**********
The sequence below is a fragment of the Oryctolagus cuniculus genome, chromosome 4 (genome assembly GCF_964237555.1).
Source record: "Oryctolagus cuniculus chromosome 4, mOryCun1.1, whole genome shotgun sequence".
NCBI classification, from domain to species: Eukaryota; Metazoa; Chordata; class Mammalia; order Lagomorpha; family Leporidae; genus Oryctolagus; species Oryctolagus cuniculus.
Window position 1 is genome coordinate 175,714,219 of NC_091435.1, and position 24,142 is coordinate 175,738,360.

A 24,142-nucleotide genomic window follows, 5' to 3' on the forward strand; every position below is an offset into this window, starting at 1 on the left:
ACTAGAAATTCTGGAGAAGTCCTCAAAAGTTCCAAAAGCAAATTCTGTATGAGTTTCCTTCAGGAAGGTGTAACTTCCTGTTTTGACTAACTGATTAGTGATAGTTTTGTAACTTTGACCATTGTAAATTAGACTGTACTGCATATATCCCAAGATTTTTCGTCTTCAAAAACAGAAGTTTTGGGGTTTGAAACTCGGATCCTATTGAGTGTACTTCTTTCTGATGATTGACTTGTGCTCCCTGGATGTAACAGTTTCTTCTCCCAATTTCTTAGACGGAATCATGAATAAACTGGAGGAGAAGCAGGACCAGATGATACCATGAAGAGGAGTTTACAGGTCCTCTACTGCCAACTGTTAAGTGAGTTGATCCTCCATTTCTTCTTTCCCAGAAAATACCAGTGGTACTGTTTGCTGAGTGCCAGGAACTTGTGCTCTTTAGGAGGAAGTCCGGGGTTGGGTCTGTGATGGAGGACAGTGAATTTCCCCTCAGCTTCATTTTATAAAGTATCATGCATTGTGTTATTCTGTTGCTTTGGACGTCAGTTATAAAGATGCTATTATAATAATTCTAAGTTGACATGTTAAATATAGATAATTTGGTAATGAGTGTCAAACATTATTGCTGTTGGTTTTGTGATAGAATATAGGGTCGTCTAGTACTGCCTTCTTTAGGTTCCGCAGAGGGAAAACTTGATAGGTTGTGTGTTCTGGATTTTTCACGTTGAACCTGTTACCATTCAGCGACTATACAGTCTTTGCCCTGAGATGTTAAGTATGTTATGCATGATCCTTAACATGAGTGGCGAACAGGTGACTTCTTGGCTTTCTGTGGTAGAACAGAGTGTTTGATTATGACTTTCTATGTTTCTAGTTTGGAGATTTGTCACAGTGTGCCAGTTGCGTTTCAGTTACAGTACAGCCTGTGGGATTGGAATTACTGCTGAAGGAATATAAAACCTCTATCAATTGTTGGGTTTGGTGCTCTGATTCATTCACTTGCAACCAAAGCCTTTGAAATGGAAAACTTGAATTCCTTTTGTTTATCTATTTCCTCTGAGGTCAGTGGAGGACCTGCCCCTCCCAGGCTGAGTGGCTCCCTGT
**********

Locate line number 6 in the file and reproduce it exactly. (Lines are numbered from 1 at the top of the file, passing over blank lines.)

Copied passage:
ACTAGAAATTCTGGAGAAGTCCTCAAAAGTTCCAAAAGCAAATTCTGTATGAGTTTCCTTCAGGAAGGTGTAACTTCCTGTTTTGACTAACTGATTAGTGATAGTTTTGTAACTTTGACCATTGTAAATTAGACTGTACTGCATATATCCCAAGATTTTTCGTCTTCAAAAACAGAAGTTTTGGGGTTTGAAACTCGGATCCTATTGAGTGTACTTCTTTCTGATGATTGACTTGTGCTCCCTGGATGTAACAGTTTCTTCTCCCAATTTCTTAGACGGAATCATGAATAAACTGGAGGAGAAGCAGGACCAGATGATACCATGAAGAGGAGTTTACAGGTCCTCTACTGCCAACTGTTAAGTGAGTTGATCCTCCATTTCTTCTTTCCCAGAAAATACCAGTGGTACTGTTTGCTGAGTGCCAGGAACTTGTGCTCTTTAGGAGGAAGTCCGGGGTTGGGTCTGTGATGGAGGACAGTGAATTTCCCCTCAGCTTCATTTTATAAAGTATCATGCATTGTGTTATTCTGTTGCTTTGGACGTCAGTTATAAAGATGCTATTATAATAATTCTAAGTTGACATGTTAAATATAGATAATTTGGTAATGAGTGTCAAACATTATTGCTGTTGGTTTTGTGATAGAATATAGGGTCGTCTAGTACTGCCTTCTTTAGGTTCCGCAGAGGGAAAACTTGATAGGTTGTGTGTTCTGGATTTTTCACGTTGAACCTGTTACCATTCAGCGACTATACAGTCTTTGCCCTGAGATGTTAAGTATGTTATGCATGATCCTTAACATGAGTGGCGAACAGGTGACTTCTTGGCTTTCTGTGGTAGAACAGAGTGTTTGATTATGACTTTCTATGTTTCTAGTTTGGAGATTTGTCACAGTGTGCCAGTTGCGTTTCAGTTACAGTACAGCCTGTGGGATTGGAATTACTGCTGAAGGAATATAAAACCTCTATCAATTGTTGGGTTTGGTGCTCTGATTCATTCACTTGCAACCAAAGCCTTTGAAATGGAAAACTTGAATTCCTTTTGTTTATCTATTTCCTCTGAGGTCAGTGGAGGACCTGCCCCTCCCAGGCTGAGTGGCTCCCTGT